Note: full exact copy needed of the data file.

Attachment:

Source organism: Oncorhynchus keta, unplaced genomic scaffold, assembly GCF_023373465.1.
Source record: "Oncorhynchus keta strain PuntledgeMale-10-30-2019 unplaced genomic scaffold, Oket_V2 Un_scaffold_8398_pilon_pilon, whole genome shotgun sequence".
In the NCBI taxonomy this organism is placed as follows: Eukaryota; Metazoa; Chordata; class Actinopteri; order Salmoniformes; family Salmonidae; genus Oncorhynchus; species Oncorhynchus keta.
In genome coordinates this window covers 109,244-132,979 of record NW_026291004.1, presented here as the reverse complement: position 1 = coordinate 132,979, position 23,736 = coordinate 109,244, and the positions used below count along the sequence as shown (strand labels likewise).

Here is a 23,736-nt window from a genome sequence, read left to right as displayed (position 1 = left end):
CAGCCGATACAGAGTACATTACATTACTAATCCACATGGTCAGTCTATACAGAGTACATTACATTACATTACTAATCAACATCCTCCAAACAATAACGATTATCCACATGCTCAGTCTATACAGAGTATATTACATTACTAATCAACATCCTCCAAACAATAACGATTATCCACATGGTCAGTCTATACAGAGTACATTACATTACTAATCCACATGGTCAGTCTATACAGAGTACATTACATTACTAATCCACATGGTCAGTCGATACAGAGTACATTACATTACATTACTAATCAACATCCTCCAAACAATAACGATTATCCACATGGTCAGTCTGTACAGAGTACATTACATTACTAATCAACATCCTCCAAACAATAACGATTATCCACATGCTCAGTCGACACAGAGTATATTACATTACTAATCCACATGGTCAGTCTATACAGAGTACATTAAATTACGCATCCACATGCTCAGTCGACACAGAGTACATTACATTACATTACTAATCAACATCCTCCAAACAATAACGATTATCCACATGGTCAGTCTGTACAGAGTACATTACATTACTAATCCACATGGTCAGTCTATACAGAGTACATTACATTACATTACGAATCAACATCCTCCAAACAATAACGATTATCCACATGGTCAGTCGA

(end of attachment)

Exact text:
Source organism: Oncorhynchus keta, unplaced genomic scaffold, assembly GCF_023373465.1.
Source record: "Oncorhynchus keta strain PuntledgeMale-10-30-2019 unplaced genomic scaffold, Oket_V2 Un_scaffold_8398_pilon_pilon, whole genome shotgun sequence".
In the NCBI taxonomy this organism is placed as follows: Eukaryota; Metazoa; Chordata; class Actinopteri; order Salmoniformes; family Salmonidae; genus Oncorhynchus; species Oncorhynchus keta.
In genome coordinates this window covers 109,244-132,979 of record NW_026291004.1, presented here as the reverse complement: position 1 = coordinate 132,979, position 23,736 = coordinate 109,244, and the positions used below count along the sequence as shown (strand labels likewise).

Here is a 23,736-nt window from a genome sequence, read left to right as displayed (position 1 = left end):
CAGCCGATACAGAGTACATTACATTACTAATCCACATGGTCAGTCTATACAGAGTACATTACATTACATTACTAATCAACATCCTCCAAACAATAACGATTATCCACATGCTCAGTCTATACAGAGTATATTACATTACTAATCAACATCCTCCAAACAATAACGATTATCCACATGGTCAGTCTATACAGAGTACATTACATTACTAATCCACATGGTCAGTCTATACAGAGTACATTACATTACTAATCCACATGGTCAGTCGATACAGAGTACATTACATTACATTACTAATCAACATCCTCCAAACAATAACGATTATCCACATGGTCAGTCTGTACAGAGTACATTACATTACTAATCAACATCCTCCAAACAATAACGATTATCCACATGCTCAGTCGACACAGAGTATATTACATTACTAATCCACATGGTCAGTCTATACAGAGTACATTAAATTACGCATCCACATGCTCAGTCGACACAGAGTACATTACATTACATTACTAATCAACATCCTCCAAACAATAACGATTATCCACATGGTCAGTCTGTACAGAGTACATTACATTACTAATCCACATGGTCAGTCTATACAGAGTACATTACATTACATTACGAATCAACATCCTCCAAACAATAACGATTATCCACATGGTCAGTCGA